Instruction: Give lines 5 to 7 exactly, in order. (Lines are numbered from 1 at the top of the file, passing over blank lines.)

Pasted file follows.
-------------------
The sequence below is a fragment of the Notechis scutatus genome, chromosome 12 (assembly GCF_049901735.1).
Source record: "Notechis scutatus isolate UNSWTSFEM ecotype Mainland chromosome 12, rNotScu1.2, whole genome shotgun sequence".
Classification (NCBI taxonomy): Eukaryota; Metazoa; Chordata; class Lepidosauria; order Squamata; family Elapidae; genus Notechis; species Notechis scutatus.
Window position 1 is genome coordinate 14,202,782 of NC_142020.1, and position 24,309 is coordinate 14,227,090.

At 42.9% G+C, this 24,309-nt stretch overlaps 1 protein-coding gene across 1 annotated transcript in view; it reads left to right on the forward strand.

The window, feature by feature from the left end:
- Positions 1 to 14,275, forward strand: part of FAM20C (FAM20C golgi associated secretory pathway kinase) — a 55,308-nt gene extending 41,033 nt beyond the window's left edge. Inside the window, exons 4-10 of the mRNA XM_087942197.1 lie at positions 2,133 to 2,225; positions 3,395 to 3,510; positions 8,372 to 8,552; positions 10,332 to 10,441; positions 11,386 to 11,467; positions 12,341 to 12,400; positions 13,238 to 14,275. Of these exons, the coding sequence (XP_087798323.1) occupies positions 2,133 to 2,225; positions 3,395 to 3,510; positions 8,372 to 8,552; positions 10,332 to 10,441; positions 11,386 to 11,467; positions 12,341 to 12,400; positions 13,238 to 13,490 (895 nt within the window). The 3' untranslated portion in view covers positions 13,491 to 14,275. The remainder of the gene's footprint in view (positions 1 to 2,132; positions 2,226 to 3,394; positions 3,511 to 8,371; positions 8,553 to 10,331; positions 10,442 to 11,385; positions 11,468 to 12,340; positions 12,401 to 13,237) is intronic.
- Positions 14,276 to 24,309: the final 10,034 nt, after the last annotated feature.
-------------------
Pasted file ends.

At 42.9% G+C, this 24,309-nt stretch overlaps 1 protein-coding gene across 1 annotated transcript in view; it reads left to right on the forward strand.

The window, feature by feature from the left end:
- Positions 1 to 14,275, forward strand: part of FAM20C (FAM20C golgi associated secretory pathway kinase) — a 55,308-nt gene extending 41,033 nt beyond the window's left edge. Inside the window, exons 4-10 of the mRNA XM_087942197.1 lie at positions 2,133 to 2,225; positions 3,395 to 3,510; positions 8,372 to 8,552; positions 10,332 to 10,441; positions 11,386 to 11,467; positions 12,341 to 12,400; positions 13,238 to 14,275. Of these exons, the coding sequence (XP_087798323.1) occupies positions 2,133 to 2,225; positions 3,395 to 3,510; positions 8,372 to 8,552; positions 10,332 to 10,441; positions 11,386 to 11,467; positions 12,341 to 12,400; positions 13,238 to 13,490 (895 nt within the window). The 3' untranslated portion in view covers positions 13,491 to 14,275. The remainder of the gene's footprint in view (positions 1 to 2,132; positions 2,226 to 3,394; positions 3,511 to 8,371; positions 8,553 to 10,331; positions 10,442 to 11,385; positions 11,468 to 12,340; positions 12,401 to 13,237) is intronic.